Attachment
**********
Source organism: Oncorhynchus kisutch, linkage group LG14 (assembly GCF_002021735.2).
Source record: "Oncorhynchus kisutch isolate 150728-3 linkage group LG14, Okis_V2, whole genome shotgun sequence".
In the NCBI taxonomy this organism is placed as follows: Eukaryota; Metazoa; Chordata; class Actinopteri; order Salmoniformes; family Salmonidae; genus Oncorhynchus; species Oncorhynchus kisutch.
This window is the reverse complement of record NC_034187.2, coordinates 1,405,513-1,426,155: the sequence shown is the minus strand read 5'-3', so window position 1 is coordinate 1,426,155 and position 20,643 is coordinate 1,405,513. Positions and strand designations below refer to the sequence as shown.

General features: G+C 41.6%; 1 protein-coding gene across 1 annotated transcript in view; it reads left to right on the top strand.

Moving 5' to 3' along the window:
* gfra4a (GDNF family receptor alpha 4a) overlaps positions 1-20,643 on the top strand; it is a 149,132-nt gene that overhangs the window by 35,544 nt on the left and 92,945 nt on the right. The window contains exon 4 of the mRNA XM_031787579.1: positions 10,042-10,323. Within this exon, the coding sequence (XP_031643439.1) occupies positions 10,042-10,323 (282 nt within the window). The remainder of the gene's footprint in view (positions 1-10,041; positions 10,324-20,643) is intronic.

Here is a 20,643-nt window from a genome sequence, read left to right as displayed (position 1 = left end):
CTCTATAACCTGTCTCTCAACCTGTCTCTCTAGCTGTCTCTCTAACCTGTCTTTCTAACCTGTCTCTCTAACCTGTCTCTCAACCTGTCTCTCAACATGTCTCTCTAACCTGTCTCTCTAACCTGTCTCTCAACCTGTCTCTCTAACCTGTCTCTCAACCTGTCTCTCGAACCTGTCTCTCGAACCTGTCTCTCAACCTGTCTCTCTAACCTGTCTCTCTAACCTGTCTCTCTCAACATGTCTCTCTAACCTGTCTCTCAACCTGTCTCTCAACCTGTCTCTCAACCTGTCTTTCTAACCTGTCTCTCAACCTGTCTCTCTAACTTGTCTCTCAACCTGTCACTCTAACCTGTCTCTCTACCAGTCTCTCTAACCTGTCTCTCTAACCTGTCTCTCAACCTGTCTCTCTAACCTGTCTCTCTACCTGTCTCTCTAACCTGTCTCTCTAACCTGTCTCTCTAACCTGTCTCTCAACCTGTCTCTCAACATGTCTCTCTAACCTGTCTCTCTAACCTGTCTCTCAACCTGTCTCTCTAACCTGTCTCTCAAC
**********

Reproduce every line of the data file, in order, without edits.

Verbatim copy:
Source organism: Oncorhynchus kisutch, linkage group LG14 (assembly GCF_002021735.2).
Source record: "Oncorhynchus kisutch isolate 150728-3 linkage group LG14, Okis_V2, whole genome shotgun sequence".
In the NCBI taxonomy this organism is placed as follows: Eukaryota; Metazoa; Chordata; class Actinopteri; order Salmoniformes; family Salmonidae; genus Oncorhynchus; species Oncorhynchus kisutch.
This window is the reverse complement of record NC_034187.2, coordinates 1,405,513-1,426,155: the sequence shown is the minus strand read 5'-3', so window position 1 is coordinate 1,426,155 and position 20,643 is coordinate 1,405,513. Positions and strand designations below refer to the sequence as shown.

General features: G+C 41.6%; 1 protein-coding gene across 1 annotated transcript in view; it reads left to right on the top strand.

Moving 5' to 3' along the window:
* gfra4a (GDNF family receptor alpha 4a) overlaps positions 1-20,643 on the top strand; it is a 149,132-nt gene that overhangs the window by 35,544 nt on the left and 92,945 nt on the right. The window contains exon 4 of the mRNA XM_031787579.1: positions 10,042-10,323. Within this exon, the coding sequence (XP_031643439.1) occupies positions 10,042-10,323 (282 nt within the window). The remainder of the gene's footprint in view (positions 1-10,041; positions 10,324-20,643) is intronic.

Here is a 20,643-nt window from a genome sequence, read left to right as displayed (position 1 = left end):
CTCTATAACCTGTCTCTCAACCTGTCTCTCTAGCTGTCTCTCTAACCTGTCTTTCTAACCTGTCTCTCTAACCTGTCTCTCAACCTGTCTCTCAACATGTCTCTCTAACCTGTCTCTCTAACCTGTCTCTCAACCTGTCTCTCTAACCTGTCTCTCAACCTGTCTCTCGAACCTGTCTCTCGAACCTGTCTCTCAACCTGTCTCTCTAACCTGTCTCTCTAACCTGTCTCTCTCAACATGTCTCTCTAACCTGTCTCTCAACCTGTCTCTCAACCTGTCTCTCAACCTGTCTTTCTAACCTGTCTCTCAACCTGTCTCTCTAACTTGTCTCTCAACCTGTCACTCTAACCTGTCTCTCTACCAGTCTCTCTAACCTGTCTCTCTAACCTGTCTCTCAACCTGTCTCTCTAACCTGTCTCTCTACCTGTCTCTCTAACCTGTCTCTCTAACCTGTCTCTCTAACCTGTCTCTCAACCTGTCTCTCAACATGTCTCTCTAACCTGTCTCTCTAACCTGTCTCTCAACCTGTCTCTCTAACCTGTCTCTCAAC